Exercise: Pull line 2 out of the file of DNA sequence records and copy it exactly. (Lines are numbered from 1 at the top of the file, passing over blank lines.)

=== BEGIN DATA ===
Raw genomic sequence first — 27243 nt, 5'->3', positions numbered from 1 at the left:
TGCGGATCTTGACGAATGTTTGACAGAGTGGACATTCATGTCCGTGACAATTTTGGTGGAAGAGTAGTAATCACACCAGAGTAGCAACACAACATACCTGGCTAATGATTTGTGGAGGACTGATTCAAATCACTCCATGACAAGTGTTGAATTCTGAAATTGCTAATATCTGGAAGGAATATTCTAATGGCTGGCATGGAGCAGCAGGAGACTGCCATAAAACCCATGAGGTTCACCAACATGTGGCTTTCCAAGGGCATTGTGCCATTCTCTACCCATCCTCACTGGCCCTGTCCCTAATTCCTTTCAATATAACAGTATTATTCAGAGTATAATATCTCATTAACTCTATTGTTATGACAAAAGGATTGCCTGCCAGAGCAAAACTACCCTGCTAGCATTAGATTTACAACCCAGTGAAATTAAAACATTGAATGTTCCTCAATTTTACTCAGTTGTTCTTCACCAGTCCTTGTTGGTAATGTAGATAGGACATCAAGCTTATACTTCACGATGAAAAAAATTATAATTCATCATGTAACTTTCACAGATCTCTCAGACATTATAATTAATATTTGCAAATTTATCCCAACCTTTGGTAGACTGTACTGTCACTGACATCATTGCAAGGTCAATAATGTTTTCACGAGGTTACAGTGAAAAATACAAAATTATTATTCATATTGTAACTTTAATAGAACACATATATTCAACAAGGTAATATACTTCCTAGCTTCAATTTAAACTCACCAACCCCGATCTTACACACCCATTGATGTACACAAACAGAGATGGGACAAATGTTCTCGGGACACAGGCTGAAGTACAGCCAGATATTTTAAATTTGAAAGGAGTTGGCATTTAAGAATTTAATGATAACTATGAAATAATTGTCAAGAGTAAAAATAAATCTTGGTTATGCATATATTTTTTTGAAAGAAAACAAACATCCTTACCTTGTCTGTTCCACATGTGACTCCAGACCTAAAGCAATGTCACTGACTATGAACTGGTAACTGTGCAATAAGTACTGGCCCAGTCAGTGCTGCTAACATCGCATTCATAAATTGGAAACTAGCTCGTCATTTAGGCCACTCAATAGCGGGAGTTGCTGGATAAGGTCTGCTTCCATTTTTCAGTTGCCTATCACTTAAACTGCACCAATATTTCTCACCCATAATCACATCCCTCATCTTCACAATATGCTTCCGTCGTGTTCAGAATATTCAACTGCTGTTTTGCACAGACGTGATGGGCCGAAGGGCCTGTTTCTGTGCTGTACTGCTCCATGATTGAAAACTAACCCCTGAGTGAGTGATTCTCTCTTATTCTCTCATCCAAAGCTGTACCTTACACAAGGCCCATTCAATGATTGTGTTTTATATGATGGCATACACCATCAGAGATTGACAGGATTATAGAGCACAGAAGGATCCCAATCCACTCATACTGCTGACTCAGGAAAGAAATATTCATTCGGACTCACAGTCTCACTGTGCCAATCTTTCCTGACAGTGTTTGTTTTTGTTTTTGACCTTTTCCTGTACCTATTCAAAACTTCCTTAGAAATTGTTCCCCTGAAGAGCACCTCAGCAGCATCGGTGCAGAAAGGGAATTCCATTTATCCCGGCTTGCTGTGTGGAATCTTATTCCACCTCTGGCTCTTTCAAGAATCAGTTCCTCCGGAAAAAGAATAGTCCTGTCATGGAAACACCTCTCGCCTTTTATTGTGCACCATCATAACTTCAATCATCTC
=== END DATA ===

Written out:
TGCGGATCTTGACGAATGTTTGACAGAGTGGACATTCATGTCCGTGACAATTTTGGTGGAAGAGTAGTAATCACACCAGAGTAGCAACACAACATACCTGGCTAATGATTTGTGGAGGACTGATTCAAATCACTCCATGACAAGTGTTGAATTCTGAAATTGCTAATATCTGGAAGGAATATTCTAATGGCTGGCATGGAGCAGCAGGAGACTGCCATAAAACCCATGAGGTTCACCAACATGTGGCTTTCCAAGGGCATTGTGCCATTCTCTACCCATCCTCACTGGCCCTGTCCCTAATTCCTTTCAATATAACAGTATTATTCAGAGTATAATATCTCATTAACTCTATTGTTATGACAAAAGGATTGCCTGCCAGAGCAAAACTACCCTGCTAGCATTAGATTTACAACCCAGTGAAATTAAAACATTGAATGTTCCTCAATTTTACTCAGTTGTTCTTCACCAGTCCTTGTTGGTAATGTAGATAGGACATCAAGCTTATACTTCACGATGAAAAAAATTATAATTCATCATGTAACTTTCACAGATCTCTCAGACATTATAATTAATATTTGCAAATTTATCCCAACCTTTGGTAGACTGTACTGTCACTGACATCATTGCAAGGTCAATAATGTTTTCACGAGGTTACAGTGAAAAATACAAAATTATTATTCATATTGTAACTTTAATAGAACACATATATTCAACAAGGTAATATACTTCCTAGCTTCAATTTAAACTCACCAACCCCGATCTTACACACCCATTGATGTACACAAACAGAGATGGGACAAATGTTCTCGGGACACAGGCTGAAGTACAGCCAGATATTTTAAATTTGAAAGGAGTTGGCATTTAAGAATTTAATGATAACTATGAAATAATTGTCAAGAGTAAAAATAAATCTTGGTTATGCATATATTTTTTTGAAAGAAAACAAACATCCTTACCTTGTCTGTTCCACATGTGACTCCAGACCTAAAGCAATGTCACTGACTATGAACTGGTAACTGTGCAATAAGTACTGGCCCAGTCAGTGCTGCTAACATCGCATTCATAAATTGGAAACTAGCTCGTCATTTAGGCCACTCAATAGCGGGAGTTGCTGGATAAGGTCTGCTTCCATTTTTCAGTTGCCTATCACTTAAACTGCACCAATATTTCTCACCCATAATCACATCCCTCATCTTCACAATATGCTTCCGTCGTGTTCAGAATATTCAACTGCTGTTTTGCACAGACGTGATGGGCCGAAGGGCCTGTTTCTGTGCTGTACTGCTCCATGATTGAAAACTAACCCCTGAGTGAGTGATTCTCTCTTATTCTCTCATCCAAAGCTGTACCTTACACAAGGCCCATTCAATGATTGTGTTTTATATGATGGCATACACCATCAGAGATTGACAGGATTATAGAGCACAGAAGGATCCCAATCCACTCATACTGCTGACTCAGGAAAGAAATATTCATTCGGACTCACAGTCTCACTGTGCCAATCTTTCCTGACAGTGTTTGTTTTTGTTTTTGACCTTTTCCTGTACCTATTCAAAACTTCCTTAGAAATTGTTCCCCTGAAGAGCACCTCAGCAGCATCGGTGCAGAAAGGGAATTCCATTTATCCCGGCTTGCTGTGTGGAATCTTATTCCACCTCTGGCTCTTTCAAGAATCAGTTCCTCCGGAAAAAGAATAGTCCTGTCATGGAAACACCTCTCGCCTTTTATTGTGCACCATCATAACTTCAATCATCTC